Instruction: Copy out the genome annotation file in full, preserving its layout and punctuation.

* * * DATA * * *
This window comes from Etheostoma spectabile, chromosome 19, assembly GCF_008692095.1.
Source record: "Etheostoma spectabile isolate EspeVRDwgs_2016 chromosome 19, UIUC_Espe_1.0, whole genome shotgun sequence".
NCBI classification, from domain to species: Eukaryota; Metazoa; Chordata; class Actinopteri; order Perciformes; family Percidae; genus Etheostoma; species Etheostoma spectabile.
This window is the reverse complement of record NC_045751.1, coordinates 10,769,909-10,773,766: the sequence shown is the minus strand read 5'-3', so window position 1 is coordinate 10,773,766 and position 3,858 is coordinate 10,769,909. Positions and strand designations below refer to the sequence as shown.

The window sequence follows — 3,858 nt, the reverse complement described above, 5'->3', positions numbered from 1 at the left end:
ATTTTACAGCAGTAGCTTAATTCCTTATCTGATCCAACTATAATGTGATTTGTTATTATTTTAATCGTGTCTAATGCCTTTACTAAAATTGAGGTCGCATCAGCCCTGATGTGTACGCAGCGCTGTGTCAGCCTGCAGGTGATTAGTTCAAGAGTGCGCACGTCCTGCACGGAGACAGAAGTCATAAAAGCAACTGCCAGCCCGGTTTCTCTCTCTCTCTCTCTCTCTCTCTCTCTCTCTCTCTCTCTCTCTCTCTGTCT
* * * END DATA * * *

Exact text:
This window comes from Etheostoma spectabile, chromosome 19, assembly GCF_008692095.1.
Source record: "Etheostoma spectabile isolate EspeVRDwgs_2016 chromosome 19, UIUC_Espe_1.0, whole genome shotgun sequence".
NCBI classification, from domain to species: Eukaryota; Metazoa; Chordata; class Actinopteri; order Perciformes; family Percidae; genus Etheostoma; species Etheostoma spectabile.
This window is the reverse complement of record NC_045751.1, coordinates 10,769,909-10,773,766: the sequence shown is the minus strand read 5'-3', so window position 1 is coordinate 10,773,766 and position 3,858 is coordinate 10,769,909. Positions and strand designations below refer to the sequence as shown.

The window sequence follows — 3,858 nt, the reverse complement described above, 5'->3', positions numbered from 1 at the left end:
ATTTTACAGCAGTAGCTTAATTCCTTATCTGATCCAACTATAATGTGATTTGTTATTATTTTAATCGTGTCTAATGCCTTTACTAAAATTGAGGTCGCATCAGCCCTGATGTGTACGCAGCGCTGTGTCAGCCTGCAGGTGATTAGTTCAAGAGTGCGCACGTCCTGCACGGAGACAGAAGTCATAAAAGCAACTGCCAGCCCGGTTTCTCTCTCTCTCTCTCTCTCTCTCTCTCTCTCTCTCTCTCTCTCTCTCTGTCT